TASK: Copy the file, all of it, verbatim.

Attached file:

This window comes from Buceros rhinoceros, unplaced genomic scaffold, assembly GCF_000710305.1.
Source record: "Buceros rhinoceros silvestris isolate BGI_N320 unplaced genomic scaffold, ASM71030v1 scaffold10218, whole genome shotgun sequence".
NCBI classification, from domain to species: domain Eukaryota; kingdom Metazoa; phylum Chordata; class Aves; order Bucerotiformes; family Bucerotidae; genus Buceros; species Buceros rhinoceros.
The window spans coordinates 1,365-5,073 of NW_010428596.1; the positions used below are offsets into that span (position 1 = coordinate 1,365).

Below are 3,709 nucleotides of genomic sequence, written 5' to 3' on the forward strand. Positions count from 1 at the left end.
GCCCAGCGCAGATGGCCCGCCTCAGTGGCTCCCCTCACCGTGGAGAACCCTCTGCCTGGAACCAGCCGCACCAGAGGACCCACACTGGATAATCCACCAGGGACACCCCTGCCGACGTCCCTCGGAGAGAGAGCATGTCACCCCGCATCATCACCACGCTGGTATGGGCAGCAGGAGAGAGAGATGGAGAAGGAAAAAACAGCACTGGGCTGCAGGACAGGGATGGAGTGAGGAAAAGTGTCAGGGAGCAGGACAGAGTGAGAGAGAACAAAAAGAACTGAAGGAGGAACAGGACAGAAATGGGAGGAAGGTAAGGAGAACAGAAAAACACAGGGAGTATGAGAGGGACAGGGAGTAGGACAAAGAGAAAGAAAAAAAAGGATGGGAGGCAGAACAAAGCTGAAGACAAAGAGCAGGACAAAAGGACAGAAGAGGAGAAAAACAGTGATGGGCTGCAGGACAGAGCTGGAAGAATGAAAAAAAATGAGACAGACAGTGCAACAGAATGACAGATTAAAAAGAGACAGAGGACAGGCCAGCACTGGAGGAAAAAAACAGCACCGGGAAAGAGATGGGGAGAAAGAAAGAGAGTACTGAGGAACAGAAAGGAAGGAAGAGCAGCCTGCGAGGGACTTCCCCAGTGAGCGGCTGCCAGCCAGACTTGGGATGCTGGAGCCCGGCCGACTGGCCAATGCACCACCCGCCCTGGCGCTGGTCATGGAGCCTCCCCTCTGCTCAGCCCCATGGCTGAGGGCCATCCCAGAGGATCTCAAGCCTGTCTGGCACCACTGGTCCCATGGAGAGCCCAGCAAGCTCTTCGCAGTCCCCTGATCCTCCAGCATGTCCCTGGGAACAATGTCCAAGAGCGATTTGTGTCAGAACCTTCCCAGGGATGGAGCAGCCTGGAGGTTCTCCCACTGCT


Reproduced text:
This window comes from Buceros rhinoceros, unplaced genomic scaffold, assembly GCF_000710305.1.
Source record: "Buceros rhinoceros silvestris isolate BGI_N320 unplaced genomic scaffold, ASM71030v1 scaffold10218, whole genome shotgun sequence".
NCBI classification, from domain to species: domain Eukaryota; kingdom Metazoa; phylum Chordata; class Aves; order Bucerotiformes; family Bucerotidae; genus Buceros; species Buceros rhinoceros.
The window spans coordinates 1,365-5,073 of NW_010428596.1; the positions used below are offsets into that span (position 1 = coordinate 1,365).

Below are 3,709 nucleotides of genomic sequence, written 5' to 3' on the forward strand. Positions count from 1 at the left end.
GCCCAGCGCAGATGGCCCGCCTCAGTGGCTCCCCTCACCGTGGAGAACCCTCTGCCTGGAACCAGCCGCACCAGAGGACCCACACTGGATAATCCACCAGGGACACCCCTGCCGACGTCCCTCGGAGAGAGAGCATGTCACCCCGCATCATCACCACGCTGGTATGGGCAGCAGGAGAGAGAGATGGAGAAGGAAAAAACAGCACTGGGCTGCAGGACAGGGATGGAGTGAGGAAAAGTGTCAGGGAGCAGGACAGAGTGAGAGAGAACAAAAAGAACTGAAGGAGGAACAGGACAGAAATGGGAGGAAGGTAAGGAGAACAGAAAAACACAGGGAGTATGAGAGGGACAGGGAGTAGGACAAAGAGAAAGAAAAAAAAGGATGGGAGGCAGAACAAAGCTGAAGACAAAGAGCAGGACAAAAGGACAGAAGAGGAGAAAAACAGTGATGGGCTGCAGGACAGAGCTGGAAGAATGAAAAAAAATGAGACAGACAGTGCAACAGAATGACAGATTAAAAAGAGACAGAGGACAGGCCAGCACTGGAGGAAAAAAACAGCACCGGGAAAGAGATGGGGAGAAAGAAAGAGAGTACTGAGGAACAGAAAGGAAGGAAGAGCAGCCTGCGAGGGACTTCCCCAGTGAGCGGCTGCCAGCCAGACTTGGGATGCTGGAGCCCGGCCGACTGGCCAATGCACCACCCGCCCTGGCGCTGGTCATGGAGCCTCCCCTCTGCTCAGCCCCATGGCTGAGGGCCATCCCAGAGGATCTCAAGCCTGTCTGGCACCACTGGTCCCATGGAGAGCCCAGCAAGCTCTTCGCAGTCCCCTGATCCTCCAGCATGTCCCTGGGAACAATGTCCAAGAGCGATTTGTGTCAGAACCTTCCCAGGGATGGAGCAGCCTGGAGGTTCTCCCACTGCT